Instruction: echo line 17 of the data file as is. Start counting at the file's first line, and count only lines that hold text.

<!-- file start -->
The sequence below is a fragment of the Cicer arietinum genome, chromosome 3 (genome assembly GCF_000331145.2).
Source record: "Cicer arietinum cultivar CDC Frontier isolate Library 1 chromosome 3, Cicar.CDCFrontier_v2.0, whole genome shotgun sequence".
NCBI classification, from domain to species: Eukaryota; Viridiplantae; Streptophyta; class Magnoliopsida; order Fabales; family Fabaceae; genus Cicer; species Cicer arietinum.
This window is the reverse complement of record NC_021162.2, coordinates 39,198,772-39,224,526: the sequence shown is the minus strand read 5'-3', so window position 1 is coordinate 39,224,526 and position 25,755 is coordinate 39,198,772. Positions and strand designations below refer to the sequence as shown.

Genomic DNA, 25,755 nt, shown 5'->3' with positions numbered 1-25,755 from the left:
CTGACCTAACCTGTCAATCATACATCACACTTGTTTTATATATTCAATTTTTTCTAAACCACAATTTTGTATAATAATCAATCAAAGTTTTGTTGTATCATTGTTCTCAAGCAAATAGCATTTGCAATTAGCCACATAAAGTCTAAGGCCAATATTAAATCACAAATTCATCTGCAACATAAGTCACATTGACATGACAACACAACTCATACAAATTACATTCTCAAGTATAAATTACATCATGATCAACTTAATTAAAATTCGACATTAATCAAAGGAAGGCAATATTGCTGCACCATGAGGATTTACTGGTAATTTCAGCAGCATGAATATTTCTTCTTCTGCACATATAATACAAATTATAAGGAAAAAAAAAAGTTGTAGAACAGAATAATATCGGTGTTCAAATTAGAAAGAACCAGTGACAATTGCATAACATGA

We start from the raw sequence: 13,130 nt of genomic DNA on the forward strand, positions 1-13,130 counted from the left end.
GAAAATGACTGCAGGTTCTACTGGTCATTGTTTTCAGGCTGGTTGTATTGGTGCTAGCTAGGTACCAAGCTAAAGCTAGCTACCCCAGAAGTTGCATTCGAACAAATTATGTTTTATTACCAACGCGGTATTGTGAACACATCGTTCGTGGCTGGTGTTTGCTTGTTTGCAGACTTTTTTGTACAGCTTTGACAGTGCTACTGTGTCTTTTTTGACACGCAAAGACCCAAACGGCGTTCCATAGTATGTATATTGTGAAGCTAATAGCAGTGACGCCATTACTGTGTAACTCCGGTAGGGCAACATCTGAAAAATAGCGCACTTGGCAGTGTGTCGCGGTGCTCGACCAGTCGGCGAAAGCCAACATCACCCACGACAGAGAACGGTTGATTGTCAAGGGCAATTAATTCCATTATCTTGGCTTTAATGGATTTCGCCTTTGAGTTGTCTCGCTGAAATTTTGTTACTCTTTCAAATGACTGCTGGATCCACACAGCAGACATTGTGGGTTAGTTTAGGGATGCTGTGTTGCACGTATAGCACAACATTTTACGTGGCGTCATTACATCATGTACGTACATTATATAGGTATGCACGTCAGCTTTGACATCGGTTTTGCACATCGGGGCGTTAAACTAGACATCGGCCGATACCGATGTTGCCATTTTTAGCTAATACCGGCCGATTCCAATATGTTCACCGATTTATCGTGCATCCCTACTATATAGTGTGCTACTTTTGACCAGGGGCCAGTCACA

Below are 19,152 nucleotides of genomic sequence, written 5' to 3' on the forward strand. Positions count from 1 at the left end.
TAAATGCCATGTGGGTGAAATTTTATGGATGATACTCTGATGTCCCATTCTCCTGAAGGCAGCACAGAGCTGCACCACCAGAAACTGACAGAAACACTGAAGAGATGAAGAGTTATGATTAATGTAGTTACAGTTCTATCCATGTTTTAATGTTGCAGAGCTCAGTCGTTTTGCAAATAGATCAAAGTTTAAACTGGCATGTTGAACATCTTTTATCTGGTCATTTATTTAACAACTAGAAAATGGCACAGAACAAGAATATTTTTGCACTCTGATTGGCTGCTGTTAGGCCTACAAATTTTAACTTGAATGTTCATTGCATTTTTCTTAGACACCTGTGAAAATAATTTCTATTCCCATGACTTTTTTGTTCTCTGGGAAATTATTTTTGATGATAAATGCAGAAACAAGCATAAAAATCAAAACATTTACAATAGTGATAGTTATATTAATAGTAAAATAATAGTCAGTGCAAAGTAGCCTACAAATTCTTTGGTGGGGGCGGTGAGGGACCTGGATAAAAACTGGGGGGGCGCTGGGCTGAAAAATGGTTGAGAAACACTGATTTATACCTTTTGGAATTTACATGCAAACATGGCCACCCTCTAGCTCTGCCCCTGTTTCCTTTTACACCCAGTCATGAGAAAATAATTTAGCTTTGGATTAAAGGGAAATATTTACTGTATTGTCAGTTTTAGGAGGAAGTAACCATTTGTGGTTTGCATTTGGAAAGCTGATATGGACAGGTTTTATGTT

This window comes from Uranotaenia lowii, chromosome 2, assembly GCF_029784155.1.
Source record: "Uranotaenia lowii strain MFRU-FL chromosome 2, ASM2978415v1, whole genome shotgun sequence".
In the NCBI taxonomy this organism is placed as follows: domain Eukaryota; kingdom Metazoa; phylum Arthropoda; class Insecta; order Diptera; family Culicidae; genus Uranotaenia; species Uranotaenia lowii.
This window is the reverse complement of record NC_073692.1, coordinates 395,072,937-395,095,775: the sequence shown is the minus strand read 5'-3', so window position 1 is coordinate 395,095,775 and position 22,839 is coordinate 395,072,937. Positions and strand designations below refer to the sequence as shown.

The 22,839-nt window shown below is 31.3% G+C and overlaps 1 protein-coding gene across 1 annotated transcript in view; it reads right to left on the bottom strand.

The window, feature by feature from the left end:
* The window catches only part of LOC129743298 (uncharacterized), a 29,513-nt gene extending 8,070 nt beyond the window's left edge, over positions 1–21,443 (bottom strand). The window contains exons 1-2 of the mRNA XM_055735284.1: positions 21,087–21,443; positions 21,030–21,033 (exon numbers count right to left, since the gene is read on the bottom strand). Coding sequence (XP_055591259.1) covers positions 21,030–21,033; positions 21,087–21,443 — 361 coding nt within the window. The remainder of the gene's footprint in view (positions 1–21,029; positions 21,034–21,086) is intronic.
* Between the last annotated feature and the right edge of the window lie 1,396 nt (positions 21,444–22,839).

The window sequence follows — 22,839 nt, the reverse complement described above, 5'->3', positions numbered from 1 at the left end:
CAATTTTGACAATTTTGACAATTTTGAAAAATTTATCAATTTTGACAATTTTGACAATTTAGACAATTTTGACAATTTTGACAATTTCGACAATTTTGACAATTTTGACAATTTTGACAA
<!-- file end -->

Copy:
* The window catches only part of LOC129743298 (uncharacterized), a 29,513-nt gene extending 8,070 nt beyond the window's left edge, over positions 1–21,443 (bottom strand). The window contains exons 1-2 of the mRNA XM_055735284.1: positions 21,087–21,443; positions 21,030–21,033 (exon numbers count right to left, since the gene is read on the bottom strand). Coding sequence (XP_055591259.1) covers positions 21,030–21,033; positions 21,087–21,443 — 361 coding nt within the window. The remainder of the gene's footprint in view (positions 1–21,029; positions 21,034–21,086) is intronic.